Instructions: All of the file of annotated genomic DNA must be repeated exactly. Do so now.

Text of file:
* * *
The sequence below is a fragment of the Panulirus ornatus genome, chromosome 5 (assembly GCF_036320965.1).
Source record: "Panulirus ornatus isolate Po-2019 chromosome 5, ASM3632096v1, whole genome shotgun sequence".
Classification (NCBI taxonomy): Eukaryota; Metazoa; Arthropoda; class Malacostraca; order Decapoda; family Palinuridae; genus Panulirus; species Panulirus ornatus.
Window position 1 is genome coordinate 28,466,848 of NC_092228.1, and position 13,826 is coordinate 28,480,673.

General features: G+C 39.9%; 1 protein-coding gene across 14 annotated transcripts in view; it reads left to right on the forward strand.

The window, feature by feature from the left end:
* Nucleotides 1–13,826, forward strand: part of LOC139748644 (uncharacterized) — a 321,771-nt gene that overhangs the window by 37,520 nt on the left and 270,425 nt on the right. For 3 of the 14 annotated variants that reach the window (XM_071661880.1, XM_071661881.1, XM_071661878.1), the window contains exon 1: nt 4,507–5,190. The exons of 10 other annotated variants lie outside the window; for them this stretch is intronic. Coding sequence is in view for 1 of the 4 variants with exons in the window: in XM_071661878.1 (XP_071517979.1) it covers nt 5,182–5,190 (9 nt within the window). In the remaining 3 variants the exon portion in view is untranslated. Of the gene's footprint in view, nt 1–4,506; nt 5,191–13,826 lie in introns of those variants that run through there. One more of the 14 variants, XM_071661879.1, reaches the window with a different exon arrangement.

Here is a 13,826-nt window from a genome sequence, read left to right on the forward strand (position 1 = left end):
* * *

The sequence below is a fragment of the Panulirus ornatus genome, chromosome 5 (assembly GCF_036320965.1).
Source record: "Panulirus ornatus isolate Po-2019 chromosome 5, ASM3632096v1, whole genome shotgun sequence".
Classification (NCBI taxonomy): Eukaryota; Metazoa; Arthropoda; class Malacostraca; order Decapoda; family Palinuridae; genus Panulirus; species Panulirus ornatus.
Window position 1 is genome coordinate 28,466,848 of NC_092228.1, and position 13,826 is coordinate 28,480,673.

General features: G+C 39.9%; 1 protein-coding gene across 14 annotated transcripts in view; it reads left to right on the forward strand.

The window, feature by feature from the left end:
* Nucleotides 1–13,826, forward strand: part of LOC139748644 (uncharacterized) — a 321,771-nt gene that overhangs the window by 37,520 nt on the left and 270,425 nt on the right. For 3 of the 14 annotated variants that reach the window (XM_071661880.1, XM_071661881.1, XM_071661878.1), the window contains exon 1: nt 4,507–5,190. The exons of 10 other annotated variants lie outside the window; for them this stretch is intronic. Coding sequence is in view for 1 of the 4 variants with exons in the window: in XM_071661878.1 (XP_071517979.1) it covers nt 5,182–5,190 (9 nt within the window). In the remaining 3 variants the exon portion in view is untranslated. Of the gene's footprint in view, nt 1–4,506; nt 5,191–13,826 lie in introns of those variants that run through there. One more of the 14 variants, XM_071661879.1, reaches the window with a different exon arrangement.

Here is a 13,826-nt window from a genome sequence, read left to right on the forward strand (position 1 = left end):